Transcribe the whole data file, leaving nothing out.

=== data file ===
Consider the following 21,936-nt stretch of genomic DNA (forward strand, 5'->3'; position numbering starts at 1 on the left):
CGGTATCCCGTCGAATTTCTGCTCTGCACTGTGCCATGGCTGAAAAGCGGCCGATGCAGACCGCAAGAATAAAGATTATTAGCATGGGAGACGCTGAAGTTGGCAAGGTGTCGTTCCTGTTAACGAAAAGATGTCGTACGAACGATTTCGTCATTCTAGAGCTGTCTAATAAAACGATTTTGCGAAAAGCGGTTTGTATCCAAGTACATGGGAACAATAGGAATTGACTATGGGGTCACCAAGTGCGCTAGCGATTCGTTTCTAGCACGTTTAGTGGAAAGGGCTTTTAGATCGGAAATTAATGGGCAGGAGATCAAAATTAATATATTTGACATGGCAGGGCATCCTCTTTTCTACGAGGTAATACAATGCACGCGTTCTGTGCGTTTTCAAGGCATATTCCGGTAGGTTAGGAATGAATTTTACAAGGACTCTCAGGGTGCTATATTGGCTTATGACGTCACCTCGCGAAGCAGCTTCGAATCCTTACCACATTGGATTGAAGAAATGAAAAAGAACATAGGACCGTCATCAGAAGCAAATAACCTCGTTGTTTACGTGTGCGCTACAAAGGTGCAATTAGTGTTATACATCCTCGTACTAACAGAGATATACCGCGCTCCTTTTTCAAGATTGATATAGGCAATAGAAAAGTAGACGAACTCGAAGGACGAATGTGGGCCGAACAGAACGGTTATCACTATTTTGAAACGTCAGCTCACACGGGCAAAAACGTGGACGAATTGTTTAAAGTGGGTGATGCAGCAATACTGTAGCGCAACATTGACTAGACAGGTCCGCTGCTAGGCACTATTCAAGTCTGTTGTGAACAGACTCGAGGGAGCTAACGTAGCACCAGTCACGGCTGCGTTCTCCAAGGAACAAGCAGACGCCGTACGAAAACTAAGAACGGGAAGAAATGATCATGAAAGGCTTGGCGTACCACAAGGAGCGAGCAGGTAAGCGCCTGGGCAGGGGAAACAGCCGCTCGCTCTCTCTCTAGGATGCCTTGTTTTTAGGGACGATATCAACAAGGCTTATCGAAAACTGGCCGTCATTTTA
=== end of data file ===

Consider the following 21,936-nt stretch of genomic DNA (forward strand, 5'->3'; position numbering starts at 1 on the left):
CGGTATCCCGTCGAATTTCTGCTCTGCACTGTGCCATGGCTGAAAAGCGGCCGATGCAGACCGCAAGAATAAAGATTATTAGCATGGGAGACGCTGAAGTTGGCAAGGTGTCGTTCCTGTTAACGAAAAGATGTCGTACGAACGATTTCGTCATTCTAGAGCTGTCTAATAAAACGATTTTGCGAAAAGCGGTTTGTATCCAAGTACATGGGAACAATAGGAATTGACTATGGGGTCACCAAGTGCGCTAGCGATTCGTTTCTAGCACGTTTAGTGGAAAGGGCTTTTAGATCGGAAATTAATGGGCAGGAGATCAAAATTAATATATTTGACATGGCAGGGCATCCTCTTTTCTACGAGGTAATACAATGCACGCGTTCTGTGCGTTTTCAAGGCATATTCCGGTAGGTTAGGAATGAATTTTACAAGGACTCTCAGGGTGCTATATTGGCTTATGACGTCACCTCGCGAAGCAGCTTCGAATCCTTACCACATTGGATTGAAGAAATGAAAAAGAACATAGGACCGTCATCAGAAGCAAATAACCTCGTTGTTTACGTGTGCGCTACAAAGGTGCAATTAGTGTTATACATCCTCGTACTAACAGAGATATACCGCGCTCCTTTTTCAAGATTGATATAGGCAATAGAAAAGTAGACGAACTCGAAGGACGAATGTGGGCCGAACAGAACGGTTATCACTATTTTGAAACGTCAGCTCACACGGGCAAAAACGTGGACGAATTGTTTAAAGTGGGTGATGCAGCAATACTGTAGCGCAACATTGACTAGACAGGTCCGCTGCTAGGCACTATTCAAGTCTGTTGTGAACAGACTCGAGGGAGCTAACGTAGCACCAGTCACGGCTGCGTTCTCCAAGGAACAAGCAGACGCCGTACGAAAACTAAGAACGGGAAGAAATGATCATGAAAGGCTTGGCGTACCACAAGGAGCGAGCAGGTAAGCGCCTGGGCAGGGGAAACAGCCGCTCGCTCTCTCTCTAGGATGCCTTGTTTTTAGGGACGATATCAACAAGGCTTATCGAAAACTGGCCGTCATTTTA